Robert Fookes, appearing for the association, told Mrs Justice Lang that one of the grounds of objection to the development was that the forge was very close to the cricket square and "sixes and fours are frequently hit by batsmen on to forge land, including the roof of the building itself".

The judge said: "I don't play cricket - what does that mean?
"

Well, different strokes for different folks, if I can be excused the pun. But it is perhaps as well that the learned judge was not the one who heard Miller v Jackson, which features as the cover above ... Perhaps I should send a copy of the book to the Judicial Studies Board?

Monday, 6 October 2014

Kevin Pietersen revelations

Much press interest in cricket at the moment is being given to Kevin Pietersen's new book and his complaints about his former England teammates.

Just as with the match fixing allegations which continue to plague cricket, some confidential material has apparently been leaked.  A third incident in recent times concerned the leaking of confidential emails from Darryl Hair after the ICC disowned him over the Pakistani forfeit test.  All three incidents are unrelated, but one does wonder why no-one in cricket seems to be able to keep a secret. The implications for the management of cricket are severe: no commercial organisation can continue to function successfully if confidential information is leaked every time there might be some press interest in it. I wrote about this in a bit more detail in Court & Bowled.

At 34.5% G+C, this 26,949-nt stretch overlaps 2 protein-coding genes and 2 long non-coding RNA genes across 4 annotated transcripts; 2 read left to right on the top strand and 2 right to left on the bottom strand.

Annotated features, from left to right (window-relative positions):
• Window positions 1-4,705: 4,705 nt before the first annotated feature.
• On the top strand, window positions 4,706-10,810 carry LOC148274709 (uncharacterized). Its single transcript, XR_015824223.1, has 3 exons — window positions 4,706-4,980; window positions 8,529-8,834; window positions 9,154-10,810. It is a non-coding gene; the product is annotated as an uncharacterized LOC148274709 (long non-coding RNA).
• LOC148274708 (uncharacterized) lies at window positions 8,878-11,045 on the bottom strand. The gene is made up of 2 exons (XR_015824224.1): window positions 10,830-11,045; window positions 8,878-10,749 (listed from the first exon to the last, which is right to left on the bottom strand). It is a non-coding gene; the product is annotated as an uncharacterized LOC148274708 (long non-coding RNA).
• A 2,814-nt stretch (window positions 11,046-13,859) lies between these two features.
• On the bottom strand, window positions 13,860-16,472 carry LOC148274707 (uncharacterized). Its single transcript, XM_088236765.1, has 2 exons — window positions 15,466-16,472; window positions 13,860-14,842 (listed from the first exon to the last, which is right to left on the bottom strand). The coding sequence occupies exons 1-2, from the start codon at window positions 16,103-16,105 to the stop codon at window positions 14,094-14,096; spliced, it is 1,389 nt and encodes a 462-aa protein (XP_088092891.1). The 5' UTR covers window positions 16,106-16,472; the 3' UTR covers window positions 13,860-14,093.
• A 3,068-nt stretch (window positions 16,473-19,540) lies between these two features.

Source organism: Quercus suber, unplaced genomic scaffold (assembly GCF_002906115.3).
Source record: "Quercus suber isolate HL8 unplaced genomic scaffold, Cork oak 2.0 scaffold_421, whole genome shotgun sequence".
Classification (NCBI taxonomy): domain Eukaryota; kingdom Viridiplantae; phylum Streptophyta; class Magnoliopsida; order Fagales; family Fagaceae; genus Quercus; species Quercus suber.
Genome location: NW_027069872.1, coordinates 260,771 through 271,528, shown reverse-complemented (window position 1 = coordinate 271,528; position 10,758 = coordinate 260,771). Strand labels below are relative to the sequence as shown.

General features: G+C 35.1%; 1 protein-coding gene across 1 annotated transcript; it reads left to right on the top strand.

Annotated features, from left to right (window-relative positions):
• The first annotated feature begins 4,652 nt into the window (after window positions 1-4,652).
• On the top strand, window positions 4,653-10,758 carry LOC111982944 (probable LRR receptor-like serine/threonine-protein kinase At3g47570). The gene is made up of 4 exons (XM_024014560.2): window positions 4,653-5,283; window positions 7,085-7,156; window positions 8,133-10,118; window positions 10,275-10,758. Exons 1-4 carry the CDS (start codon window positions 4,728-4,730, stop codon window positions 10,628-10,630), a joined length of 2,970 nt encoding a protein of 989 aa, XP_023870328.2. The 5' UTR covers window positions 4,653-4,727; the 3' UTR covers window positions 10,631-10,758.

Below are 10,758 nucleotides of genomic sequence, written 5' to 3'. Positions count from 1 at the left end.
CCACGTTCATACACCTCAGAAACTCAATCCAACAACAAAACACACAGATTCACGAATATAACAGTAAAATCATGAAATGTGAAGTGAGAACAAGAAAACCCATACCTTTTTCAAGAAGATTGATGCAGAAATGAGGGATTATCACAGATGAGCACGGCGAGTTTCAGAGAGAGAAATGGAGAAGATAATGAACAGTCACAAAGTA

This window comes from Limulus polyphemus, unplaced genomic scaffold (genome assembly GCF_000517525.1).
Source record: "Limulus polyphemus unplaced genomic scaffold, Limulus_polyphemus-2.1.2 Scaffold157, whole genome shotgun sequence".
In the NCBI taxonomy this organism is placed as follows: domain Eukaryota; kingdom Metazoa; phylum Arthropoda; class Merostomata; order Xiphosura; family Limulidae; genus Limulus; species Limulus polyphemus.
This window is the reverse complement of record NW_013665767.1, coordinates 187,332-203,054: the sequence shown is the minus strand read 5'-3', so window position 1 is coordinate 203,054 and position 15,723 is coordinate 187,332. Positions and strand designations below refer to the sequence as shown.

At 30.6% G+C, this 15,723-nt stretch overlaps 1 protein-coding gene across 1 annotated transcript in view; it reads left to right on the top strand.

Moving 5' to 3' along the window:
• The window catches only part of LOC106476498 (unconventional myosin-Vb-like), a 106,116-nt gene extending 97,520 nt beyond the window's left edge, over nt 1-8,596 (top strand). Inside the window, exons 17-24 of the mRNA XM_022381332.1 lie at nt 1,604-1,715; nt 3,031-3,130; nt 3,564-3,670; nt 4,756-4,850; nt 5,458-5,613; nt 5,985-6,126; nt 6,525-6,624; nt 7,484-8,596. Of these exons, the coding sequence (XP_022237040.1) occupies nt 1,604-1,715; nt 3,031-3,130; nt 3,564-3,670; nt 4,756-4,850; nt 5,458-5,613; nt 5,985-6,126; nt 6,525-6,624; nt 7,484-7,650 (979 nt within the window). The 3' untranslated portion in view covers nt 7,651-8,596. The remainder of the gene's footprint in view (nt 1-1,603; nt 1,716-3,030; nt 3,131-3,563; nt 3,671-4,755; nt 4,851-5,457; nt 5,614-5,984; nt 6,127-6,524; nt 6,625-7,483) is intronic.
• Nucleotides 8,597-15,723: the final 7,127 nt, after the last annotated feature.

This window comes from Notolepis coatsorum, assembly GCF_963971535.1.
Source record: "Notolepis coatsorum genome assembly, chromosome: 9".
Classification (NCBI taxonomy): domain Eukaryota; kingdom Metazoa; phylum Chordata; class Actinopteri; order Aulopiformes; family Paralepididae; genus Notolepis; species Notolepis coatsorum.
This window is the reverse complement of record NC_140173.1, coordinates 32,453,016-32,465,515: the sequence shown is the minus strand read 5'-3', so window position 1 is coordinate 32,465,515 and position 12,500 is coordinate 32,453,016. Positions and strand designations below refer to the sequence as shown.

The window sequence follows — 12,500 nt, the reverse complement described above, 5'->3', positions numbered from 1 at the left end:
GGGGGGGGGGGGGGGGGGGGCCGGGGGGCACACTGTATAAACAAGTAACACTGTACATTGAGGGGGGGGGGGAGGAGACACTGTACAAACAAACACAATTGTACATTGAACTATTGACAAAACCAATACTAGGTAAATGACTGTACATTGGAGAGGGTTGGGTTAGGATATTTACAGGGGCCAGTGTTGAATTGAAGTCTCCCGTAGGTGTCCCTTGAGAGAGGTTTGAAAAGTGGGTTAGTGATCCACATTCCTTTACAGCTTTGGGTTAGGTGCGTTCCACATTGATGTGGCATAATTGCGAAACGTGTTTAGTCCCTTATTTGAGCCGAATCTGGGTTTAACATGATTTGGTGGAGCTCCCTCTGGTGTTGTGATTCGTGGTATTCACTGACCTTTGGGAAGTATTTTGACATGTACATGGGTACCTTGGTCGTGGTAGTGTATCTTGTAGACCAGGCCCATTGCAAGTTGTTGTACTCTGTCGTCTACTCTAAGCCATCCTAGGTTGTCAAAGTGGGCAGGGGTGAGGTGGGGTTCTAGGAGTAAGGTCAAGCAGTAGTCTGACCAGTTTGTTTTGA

As to who is telling the truth, it is not easy for outsiders to determine.  As Nasser Hussain pointed out, team spirit is always high when a team is winning and tends to collapse when a team is losing.  And once Mitchell Johnson returned as a bowler of the very highest class, no amount of team spirit was going to help the English tail play him (the main difference between the home and away Ashes in 2013/14 was that in England the English tail wagged often enough in a low scoring series to make a difference; in Australia Haddin scored crucial lower order runs in almost every innings whilst the English tail was destroyed by Johnson).

I would observe though that KP was a genuinely great player, and I don't doubt there were other villains in English cricket during his time, but he still has to ask himself why he fell out with so many of the teams for whom he played.  And the management and former teammates have to ask themselves why they were not able to deal with a player who had played 100 tests despite his sins.




Thursday, 2 October 2014

Chris Cairns appears in Westminster Magistrates Court

Chris Cairns appeared today in Westminster Magistrates Court.  The hearing was to set a date for trial and terms for bail (should it be granted).  The fact that Cairns voluntarily travelled to England to face the charges would count very heavily in his favour for granting bail, as would the fact that New Zealand and England have an extradition treaty in force.

Yesterday I contacted the Crown Prosecution Service, who replied:

"Chris Lance Cairns is charged with 1 x perjury.
           
-          The trial date has not yet been set, however Chris Lance Cairns is due to appear at Westminster Magistrates' Court on 2 October 2014.

-          The co-defendant is Andrew Fitch-Holland, who has been charged with 1 x perverting the course of justice

-          On 12 September 2014 the CPS confirmed the below to the media:

We can confirm that we have authorised police to charge Chris Cairns with one count of perjury, which arises from a libel trial held in the UK in March 2012. We have also authorised police to charge Andrew Fitch-Holland with one count of perverting the course of justice, which arises from actions taken relating to the same trial. Both suspects will be formally charged by police in due course’."

The NZ Herald reports the charges were read out as follows.  Against Mr Fitch-Holland: